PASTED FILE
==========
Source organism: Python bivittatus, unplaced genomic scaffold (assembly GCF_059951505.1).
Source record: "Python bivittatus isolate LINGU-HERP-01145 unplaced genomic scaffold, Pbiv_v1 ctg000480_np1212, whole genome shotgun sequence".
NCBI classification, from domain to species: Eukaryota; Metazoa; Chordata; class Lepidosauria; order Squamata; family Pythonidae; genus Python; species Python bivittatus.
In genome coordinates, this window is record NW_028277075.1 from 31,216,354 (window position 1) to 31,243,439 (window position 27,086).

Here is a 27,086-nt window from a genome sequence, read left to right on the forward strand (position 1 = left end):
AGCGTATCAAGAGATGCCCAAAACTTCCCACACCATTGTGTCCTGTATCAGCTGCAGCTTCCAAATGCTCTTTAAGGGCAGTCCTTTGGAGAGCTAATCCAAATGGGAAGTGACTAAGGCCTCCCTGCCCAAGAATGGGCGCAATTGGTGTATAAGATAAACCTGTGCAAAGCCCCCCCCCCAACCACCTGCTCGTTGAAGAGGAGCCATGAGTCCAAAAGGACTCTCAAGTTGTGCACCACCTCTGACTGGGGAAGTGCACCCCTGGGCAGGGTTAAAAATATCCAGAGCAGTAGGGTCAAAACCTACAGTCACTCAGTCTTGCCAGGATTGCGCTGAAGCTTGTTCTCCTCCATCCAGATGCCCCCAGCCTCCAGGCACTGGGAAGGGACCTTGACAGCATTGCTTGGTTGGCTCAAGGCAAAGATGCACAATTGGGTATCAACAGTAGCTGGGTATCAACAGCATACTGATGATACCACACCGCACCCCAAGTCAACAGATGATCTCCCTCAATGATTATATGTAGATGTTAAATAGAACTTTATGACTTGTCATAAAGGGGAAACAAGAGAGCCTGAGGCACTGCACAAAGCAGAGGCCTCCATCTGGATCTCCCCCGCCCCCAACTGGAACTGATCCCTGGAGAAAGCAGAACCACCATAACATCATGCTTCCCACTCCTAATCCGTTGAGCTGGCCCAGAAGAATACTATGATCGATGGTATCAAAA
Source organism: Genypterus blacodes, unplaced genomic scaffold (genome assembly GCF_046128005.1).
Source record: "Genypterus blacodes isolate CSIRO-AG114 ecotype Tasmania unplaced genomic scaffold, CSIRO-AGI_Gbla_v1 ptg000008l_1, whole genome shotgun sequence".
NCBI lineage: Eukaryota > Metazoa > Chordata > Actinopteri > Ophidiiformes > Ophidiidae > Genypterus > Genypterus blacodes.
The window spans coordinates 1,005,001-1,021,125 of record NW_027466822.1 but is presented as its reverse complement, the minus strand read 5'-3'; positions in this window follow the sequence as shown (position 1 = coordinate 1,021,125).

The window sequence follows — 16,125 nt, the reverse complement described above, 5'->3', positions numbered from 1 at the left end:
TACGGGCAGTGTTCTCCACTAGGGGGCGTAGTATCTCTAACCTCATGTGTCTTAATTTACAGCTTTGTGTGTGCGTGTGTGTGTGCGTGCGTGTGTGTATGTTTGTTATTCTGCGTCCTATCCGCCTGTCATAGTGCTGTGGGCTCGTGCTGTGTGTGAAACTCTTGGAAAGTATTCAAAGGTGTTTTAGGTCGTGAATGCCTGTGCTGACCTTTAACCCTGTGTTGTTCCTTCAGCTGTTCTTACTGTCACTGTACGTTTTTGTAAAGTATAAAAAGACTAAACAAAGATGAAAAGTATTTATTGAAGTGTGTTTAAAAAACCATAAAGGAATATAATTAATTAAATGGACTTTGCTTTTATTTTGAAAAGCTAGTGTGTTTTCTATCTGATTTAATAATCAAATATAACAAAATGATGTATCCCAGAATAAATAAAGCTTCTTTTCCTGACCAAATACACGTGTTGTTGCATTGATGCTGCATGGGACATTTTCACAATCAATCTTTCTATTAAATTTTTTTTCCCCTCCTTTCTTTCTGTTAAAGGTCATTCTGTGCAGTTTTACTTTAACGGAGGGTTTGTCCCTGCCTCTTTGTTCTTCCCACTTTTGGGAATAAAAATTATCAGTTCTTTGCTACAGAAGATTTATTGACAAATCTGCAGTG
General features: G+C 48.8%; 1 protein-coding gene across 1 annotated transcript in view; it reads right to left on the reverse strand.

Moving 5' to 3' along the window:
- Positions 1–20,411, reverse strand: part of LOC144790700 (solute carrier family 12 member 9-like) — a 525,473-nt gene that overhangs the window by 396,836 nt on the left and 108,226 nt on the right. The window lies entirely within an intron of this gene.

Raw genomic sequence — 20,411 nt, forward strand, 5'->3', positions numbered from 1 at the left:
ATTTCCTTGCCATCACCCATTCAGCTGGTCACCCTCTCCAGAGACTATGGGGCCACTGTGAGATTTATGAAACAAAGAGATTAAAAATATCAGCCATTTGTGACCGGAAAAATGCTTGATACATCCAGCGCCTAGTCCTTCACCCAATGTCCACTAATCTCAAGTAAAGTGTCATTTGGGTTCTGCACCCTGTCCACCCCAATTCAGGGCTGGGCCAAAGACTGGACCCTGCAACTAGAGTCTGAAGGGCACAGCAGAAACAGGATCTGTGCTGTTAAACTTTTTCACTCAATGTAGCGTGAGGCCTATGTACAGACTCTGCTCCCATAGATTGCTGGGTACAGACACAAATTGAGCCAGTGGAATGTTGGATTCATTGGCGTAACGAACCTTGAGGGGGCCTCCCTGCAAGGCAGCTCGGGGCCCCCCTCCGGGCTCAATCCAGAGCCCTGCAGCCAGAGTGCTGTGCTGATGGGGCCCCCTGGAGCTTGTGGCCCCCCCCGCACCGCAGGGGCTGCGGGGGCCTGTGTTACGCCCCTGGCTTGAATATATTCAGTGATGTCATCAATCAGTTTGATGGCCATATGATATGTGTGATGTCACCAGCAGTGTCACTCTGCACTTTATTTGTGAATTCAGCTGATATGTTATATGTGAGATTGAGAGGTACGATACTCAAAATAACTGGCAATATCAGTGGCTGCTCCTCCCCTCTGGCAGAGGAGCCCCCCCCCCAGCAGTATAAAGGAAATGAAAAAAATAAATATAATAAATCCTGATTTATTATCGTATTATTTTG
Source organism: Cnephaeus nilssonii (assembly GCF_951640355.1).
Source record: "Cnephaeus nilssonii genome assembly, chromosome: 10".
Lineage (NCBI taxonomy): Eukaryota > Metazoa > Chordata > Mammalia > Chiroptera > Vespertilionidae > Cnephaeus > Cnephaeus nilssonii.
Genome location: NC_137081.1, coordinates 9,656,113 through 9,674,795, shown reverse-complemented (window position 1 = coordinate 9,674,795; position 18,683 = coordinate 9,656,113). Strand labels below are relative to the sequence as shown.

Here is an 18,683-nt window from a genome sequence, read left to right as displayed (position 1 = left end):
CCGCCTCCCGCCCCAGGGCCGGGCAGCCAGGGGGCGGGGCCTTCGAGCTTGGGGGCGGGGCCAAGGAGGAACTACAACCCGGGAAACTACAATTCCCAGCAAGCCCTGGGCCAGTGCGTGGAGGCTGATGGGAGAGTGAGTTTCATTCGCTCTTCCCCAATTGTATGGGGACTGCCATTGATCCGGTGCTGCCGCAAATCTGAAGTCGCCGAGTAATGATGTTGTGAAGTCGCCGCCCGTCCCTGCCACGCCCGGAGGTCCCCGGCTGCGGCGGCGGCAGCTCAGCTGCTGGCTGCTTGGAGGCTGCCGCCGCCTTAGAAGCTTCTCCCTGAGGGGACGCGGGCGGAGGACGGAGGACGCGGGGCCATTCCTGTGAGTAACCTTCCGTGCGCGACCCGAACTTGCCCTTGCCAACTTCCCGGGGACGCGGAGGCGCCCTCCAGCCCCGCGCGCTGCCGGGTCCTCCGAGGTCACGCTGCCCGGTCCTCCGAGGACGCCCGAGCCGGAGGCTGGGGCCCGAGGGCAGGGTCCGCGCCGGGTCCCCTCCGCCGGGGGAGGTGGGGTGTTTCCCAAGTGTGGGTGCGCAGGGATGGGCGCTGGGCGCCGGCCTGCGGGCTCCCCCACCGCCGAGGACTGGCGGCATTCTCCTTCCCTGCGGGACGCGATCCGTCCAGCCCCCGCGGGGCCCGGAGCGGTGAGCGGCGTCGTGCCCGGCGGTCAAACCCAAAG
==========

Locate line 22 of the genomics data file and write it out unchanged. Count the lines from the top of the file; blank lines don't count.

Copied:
Here is an 18,683-nt window from a genome sequence, read left to right as displayed (position 1 = left end):